Ernie Gehr: What is an Unfinished Work?
For nearly fifty years, artist Ernie Gehr has transformed his deep knowledge of the moving image into a distinct vision of cinema’s potential for interpreting and fragmenting reality. With an astute, often humorous, appreciation for the limits and possibilities of the frame, Gehr has, since the mid-1960s, created a large, radical body of work that continues to challenge and surprise audiences. He uses his camera as a tool for creating new modes of perception. With few words, no characters, and no plots, his films, video work, and installations push us to re-imagine our own relationships to time and space.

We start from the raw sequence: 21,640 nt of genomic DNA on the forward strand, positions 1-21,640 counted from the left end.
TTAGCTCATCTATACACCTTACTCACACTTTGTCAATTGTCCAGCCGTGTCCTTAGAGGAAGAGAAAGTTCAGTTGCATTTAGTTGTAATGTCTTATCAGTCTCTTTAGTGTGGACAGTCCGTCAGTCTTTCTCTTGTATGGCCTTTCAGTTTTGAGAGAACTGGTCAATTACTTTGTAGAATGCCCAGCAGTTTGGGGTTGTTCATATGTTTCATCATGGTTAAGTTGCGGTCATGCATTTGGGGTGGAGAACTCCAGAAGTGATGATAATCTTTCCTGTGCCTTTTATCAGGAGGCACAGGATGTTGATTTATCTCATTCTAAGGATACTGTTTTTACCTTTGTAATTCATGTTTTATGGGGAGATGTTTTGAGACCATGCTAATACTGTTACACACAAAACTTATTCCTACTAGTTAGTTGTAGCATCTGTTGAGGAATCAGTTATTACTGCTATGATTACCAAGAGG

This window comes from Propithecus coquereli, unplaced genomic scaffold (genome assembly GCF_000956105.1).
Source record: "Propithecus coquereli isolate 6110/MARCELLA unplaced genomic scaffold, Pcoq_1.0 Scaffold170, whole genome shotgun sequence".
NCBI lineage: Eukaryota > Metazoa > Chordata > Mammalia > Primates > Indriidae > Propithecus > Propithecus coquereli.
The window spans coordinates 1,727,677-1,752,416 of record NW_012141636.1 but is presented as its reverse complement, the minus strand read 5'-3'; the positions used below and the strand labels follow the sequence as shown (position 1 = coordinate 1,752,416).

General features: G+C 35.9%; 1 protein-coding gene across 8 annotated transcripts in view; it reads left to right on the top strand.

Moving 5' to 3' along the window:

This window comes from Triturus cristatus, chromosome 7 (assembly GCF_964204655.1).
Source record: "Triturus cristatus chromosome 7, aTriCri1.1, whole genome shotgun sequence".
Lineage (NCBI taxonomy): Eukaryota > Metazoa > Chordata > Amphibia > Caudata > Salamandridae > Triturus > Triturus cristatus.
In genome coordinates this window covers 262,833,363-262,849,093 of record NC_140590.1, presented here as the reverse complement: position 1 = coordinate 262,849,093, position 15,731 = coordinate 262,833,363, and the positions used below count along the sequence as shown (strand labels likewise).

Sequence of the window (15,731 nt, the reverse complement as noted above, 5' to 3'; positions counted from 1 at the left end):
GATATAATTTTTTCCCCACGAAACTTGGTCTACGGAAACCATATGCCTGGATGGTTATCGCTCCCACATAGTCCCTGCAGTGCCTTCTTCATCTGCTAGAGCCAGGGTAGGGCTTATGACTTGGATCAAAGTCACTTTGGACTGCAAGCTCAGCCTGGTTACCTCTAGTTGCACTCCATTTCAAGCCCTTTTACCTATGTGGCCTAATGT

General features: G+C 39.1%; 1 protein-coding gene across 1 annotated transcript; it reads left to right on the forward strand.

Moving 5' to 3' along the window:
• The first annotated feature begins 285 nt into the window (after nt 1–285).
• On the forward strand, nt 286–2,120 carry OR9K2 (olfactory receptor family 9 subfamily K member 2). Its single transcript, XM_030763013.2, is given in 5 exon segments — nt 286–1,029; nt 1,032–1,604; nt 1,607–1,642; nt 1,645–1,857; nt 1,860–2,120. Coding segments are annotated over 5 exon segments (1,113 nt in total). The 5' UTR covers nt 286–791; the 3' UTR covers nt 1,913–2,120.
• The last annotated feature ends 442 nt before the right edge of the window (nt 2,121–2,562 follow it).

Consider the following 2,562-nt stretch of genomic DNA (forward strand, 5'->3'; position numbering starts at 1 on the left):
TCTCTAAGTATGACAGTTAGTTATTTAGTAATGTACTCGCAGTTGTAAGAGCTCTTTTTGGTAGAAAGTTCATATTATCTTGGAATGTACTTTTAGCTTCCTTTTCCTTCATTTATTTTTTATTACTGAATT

There are a multiplicity of adjectives that fit Ernie Gehr’s experimental film and digital work: abstract, beautiful, mysterious, invigorating, utopian.
-- Manohla Dargis, New York Times, 11/11/11
In Gehr’s hands, the camera seems to take on magical properties, able to transform the most quotidian object or environment –– the pattern of sunlight on a wall, a busy street -- into marvelous and unexpected phenomena.
-- Ernie Gehr’s Marvelous Cinema, Harvard Film Archive
Join us for screenings at 5:30 and Gehr’s Experimental Lecture at 7:00
Free and open to the public.
5:30 Pre-lecture 16mm screening of Serene Velocity (1970), Shift (1972-74) and Rear Window (1986/1991)
6:30 Artist reception
7:00 Experimental Lecture with screenings of Lisa and Suzanne (1968-69), Untitled: Part 1 (l981), Coney Island Boardwalk (2013)
For more information: Dan Streible (firstname.lastname@example.org) or Lynne Sachs (email@example.com)